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Thousands of Cuban migrants face uncertainty in Uruguay

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Families waiting to apply for permanent residency say Uruguay’s new visa requirements are jeopardising their future.

Balbina Ponce Matias and her 33-year-old son left Cuba for Uruguay amid the largest exodus in decades from the Caribbean island 

Montevideo, Uruguay – Balbina Ponce Matias and her 33-year-old paraplegic son, for whom she is the sole caregiver, have lived their whole lives in Havana. But last November, they decided to leave the Cuban capital behind.

“I had no way to feed my son,” Ponce Matias told Al Jazeera.

“There is no medication, no diapers for disabled people; clothing and shoes are difficult to obtain. We would experience up to five hours of electricity cuts per day. You can’t find wheelchairs, you can’t find anything. So we said to ourselves, let’s seek a second chance at living.”

They are not alone. Amid Cuba’s largest exodus in decades, thousands of people driven out by the country’s severe economic crisis are seeking to start new lives abroad.

While many have headed north to the United States, a less conventional route has attracted some southwards towards Uruguay; Ponce Matias saw this as a safer path than attempting to enter the US via Mexico. But new visa requirements in the South American country are leaving thousands in migratory limbo, advocates say.

Applicants for asylum in Uruguay are provided with temporary identity cards that grant them access to the workforce and public services, such as education and healthcare, as they await a final decision on their status. Valid for two years, the cards can be renewed for an additional year up to two times.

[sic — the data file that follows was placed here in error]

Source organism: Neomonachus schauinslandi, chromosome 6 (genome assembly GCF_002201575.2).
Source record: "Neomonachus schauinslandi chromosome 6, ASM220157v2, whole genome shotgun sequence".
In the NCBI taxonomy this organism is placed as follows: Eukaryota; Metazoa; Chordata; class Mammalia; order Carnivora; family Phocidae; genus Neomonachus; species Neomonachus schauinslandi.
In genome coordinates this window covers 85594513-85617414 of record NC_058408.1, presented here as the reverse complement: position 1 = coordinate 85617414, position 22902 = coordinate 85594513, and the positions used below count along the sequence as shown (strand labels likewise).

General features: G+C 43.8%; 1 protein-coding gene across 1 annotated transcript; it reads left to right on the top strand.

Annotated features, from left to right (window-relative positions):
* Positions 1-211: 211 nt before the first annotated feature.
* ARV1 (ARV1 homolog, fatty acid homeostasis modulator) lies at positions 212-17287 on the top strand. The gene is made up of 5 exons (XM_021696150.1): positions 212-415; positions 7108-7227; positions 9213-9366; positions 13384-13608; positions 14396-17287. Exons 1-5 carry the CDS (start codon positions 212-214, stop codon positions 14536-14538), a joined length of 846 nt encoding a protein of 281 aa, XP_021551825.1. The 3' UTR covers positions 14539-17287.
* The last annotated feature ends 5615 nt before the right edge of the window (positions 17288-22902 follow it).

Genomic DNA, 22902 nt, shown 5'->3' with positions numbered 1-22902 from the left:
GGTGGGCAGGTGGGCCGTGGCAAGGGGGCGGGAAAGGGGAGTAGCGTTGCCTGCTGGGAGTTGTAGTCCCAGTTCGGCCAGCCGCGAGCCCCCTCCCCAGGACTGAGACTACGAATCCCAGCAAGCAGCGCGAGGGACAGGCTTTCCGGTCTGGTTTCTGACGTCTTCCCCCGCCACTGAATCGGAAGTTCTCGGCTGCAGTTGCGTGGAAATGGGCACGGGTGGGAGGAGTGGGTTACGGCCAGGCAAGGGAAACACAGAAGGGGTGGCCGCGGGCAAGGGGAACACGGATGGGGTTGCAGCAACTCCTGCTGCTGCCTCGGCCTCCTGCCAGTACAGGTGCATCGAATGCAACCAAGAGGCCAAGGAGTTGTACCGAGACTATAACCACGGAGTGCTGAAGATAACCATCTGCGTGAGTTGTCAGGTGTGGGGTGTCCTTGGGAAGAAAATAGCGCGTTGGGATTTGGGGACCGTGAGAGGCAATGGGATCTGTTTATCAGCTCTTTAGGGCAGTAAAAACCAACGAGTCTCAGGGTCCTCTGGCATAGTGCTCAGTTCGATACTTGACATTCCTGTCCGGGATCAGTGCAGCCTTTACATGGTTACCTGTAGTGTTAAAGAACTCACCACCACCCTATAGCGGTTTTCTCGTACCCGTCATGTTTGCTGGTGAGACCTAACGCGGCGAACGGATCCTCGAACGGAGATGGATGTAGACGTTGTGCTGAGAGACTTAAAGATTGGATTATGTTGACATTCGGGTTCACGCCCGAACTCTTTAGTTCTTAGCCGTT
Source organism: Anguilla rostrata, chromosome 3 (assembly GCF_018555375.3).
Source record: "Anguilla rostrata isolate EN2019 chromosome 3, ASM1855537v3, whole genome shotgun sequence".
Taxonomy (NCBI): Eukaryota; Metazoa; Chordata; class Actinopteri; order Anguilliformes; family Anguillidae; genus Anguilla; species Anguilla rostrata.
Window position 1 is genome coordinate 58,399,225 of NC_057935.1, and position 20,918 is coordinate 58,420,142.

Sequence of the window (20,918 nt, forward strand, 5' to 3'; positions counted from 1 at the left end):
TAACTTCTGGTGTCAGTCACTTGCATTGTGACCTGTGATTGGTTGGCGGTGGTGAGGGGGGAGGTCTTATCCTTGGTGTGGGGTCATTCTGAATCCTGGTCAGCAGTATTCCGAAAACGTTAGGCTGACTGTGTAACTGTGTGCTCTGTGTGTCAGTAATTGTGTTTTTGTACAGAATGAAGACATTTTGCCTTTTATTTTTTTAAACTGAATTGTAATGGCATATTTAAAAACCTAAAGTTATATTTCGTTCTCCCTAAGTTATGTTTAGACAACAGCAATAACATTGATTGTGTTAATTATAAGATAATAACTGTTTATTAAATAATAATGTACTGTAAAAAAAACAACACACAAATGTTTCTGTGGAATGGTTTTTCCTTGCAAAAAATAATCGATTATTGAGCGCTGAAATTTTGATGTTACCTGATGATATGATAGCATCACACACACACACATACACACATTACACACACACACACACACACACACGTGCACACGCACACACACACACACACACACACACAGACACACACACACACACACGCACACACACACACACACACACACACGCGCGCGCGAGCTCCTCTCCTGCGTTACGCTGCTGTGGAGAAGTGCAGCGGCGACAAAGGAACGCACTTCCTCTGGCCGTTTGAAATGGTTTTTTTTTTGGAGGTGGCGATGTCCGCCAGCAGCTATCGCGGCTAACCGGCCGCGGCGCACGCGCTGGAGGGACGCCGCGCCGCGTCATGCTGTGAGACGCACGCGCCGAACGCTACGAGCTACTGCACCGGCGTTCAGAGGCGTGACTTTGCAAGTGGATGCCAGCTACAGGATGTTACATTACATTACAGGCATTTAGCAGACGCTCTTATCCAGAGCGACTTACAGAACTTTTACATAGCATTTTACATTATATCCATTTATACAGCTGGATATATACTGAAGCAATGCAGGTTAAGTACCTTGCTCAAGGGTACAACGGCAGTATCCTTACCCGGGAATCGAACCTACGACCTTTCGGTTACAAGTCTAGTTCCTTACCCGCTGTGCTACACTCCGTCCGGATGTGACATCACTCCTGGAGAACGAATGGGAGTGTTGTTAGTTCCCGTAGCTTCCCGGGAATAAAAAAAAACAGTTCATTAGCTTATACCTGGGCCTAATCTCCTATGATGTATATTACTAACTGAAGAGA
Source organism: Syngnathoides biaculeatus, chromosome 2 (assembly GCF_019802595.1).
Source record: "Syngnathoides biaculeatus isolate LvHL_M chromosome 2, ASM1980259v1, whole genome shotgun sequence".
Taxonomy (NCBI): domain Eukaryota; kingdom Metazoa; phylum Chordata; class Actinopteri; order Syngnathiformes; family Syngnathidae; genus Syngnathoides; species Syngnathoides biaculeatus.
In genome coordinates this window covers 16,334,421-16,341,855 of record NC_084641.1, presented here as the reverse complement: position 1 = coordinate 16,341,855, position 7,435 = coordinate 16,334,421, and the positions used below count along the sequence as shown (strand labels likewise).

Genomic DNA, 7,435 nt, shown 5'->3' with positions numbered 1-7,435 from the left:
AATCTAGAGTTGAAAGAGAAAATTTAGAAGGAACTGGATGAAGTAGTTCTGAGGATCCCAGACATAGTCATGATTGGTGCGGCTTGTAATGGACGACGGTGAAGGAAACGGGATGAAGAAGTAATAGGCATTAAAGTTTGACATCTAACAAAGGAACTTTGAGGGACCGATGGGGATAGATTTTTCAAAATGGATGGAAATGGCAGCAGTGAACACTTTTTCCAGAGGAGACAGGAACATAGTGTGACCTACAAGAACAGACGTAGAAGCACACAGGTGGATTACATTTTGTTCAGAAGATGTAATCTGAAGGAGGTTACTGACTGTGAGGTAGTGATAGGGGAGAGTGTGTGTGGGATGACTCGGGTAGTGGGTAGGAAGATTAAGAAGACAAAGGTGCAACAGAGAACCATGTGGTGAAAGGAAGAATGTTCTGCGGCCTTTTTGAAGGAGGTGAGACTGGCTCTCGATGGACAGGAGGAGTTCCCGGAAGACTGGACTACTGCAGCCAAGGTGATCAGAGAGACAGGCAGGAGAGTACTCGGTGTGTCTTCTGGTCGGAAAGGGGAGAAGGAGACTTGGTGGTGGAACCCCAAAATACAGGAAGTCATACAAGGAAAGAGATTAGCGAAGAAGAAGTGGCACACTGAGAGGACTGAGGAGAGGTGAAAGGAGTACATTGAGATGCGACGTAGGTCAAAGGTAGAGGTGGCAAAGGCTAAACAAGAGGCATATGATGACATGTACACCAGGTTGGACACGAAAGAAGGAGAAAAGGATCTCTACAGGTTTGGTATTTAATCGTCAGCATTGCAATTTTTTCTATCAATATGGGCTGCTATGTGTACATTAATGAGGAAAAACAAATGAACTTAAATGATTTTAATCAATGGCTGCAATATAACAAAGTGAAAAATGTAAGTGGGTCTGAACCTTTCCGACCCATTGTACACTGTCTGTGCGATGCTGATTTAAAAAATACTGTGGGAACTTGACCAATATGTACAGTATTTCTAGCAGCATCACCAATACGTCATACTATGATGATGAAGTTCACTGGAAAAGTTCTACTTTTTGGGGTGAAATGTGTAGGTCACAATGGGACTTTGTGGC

Under Uruguayan law, at any time, asylum applicants can shift from seeking refugee status to pursuing a permanent residency visa, provided they have all the required documentation. But this past January, migrants and rights groups say, the Uruguayan government began implementing new regulations for permanent residency, requiring applicants to show passport entry and exit stamps from Brazil.

This is impossible for many migrants who entered the country through irregular routes.

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According to Alberto Gianotti, founder of the Uruguayan non-profit Migrant Support Network, this new requirement has left about 10,000 Cubans in migratory limbo in the country.

“They entered and exited Brazil irregularly, entered Uruguay, possess documents due to their refugee application, and when they want to change their migratory status by renouncing refugee status, they are asked to fulfil a requirement they cannot meet,” Gianotti told Al Jazeera, noting that the requirement for passport stamps should be dropped.

“If these people cannot request permanent residency due to not having entry and exit stamps from Brazil, who are we going to expel?” he said. “Ten thousand to 12,000 migrants, vulnerable people? That would be detrimental to the country.”

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